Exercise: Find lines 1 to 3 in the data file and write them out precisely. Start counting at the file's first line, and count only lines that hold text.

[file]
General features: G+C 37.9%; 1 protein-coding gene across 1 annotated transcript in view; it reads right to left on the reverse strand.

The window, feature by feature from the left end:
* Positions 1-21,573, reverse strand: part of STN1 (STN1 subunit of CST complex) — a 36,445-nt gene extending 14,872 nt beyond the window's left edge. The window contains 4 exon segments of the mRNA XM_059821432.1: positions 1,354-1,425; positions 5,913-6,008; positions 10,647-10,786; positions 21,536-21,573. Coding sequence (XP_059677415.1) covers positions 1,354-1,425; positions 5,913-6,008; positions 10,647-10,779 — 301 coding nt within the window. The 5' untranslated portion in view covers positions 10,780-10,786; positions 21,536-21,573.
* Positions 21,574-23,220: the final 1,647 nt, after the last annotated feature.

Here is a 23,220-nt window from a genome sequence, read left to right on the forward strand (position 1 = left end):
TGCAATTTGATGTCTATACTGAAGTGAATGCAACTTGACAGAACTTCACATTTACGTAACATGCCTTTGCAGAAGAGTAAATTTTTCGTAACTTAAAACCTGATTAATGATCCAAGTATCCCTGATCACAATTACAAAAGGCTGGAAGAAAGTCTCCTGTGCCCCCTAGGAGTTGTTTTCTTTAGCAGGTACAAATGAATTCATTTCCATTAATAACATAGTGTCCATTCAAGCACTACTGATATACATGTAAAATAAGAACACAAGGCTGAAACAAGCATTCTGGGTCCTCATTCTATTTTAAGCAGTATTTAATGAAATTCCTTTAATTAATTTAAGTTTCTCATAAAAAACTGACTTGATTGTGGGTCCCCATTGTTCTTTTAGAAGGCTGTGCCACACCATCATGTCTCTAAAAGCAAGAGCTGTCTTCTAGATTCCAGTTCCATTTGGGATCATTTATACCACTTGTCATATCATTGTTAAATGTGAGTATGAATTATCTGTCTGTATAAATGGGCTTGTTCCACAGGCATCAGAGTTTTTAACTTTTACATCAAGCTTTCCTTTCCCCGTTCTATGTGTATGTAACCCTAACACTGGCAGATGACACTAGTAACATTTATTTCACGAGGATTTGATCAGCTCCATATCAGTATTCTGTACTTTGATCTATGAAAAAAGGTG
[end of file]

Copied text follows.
General features: G+C 37.9%; 1 protein-coding gene across 1 annotated transcript in view; it reads right to left on the reverse strand.

The window, feature by feature from the left end:
* Positions 1-21,573, reverse strand: part of STN1 (STN1 subunit of CST complex) — a 36,445-nt gene extending 14,872 nt beyond the window's left edge. The window contains 4 exon segments of the mRNA XM_059821432.1: positions 1,354-1,425; positions 5,913-6,008; positions 10,647-10,786; positions 21,536-21,573. Coding sequence (XP_059677415.1) covers positions 1,354-1,425; positions 5,913-6,008; positions 10,647-10,779 — 301 coding nt within the window. The 5' untranslated portion in view covers positions 10,780-10,786; positions 21,536-21,573.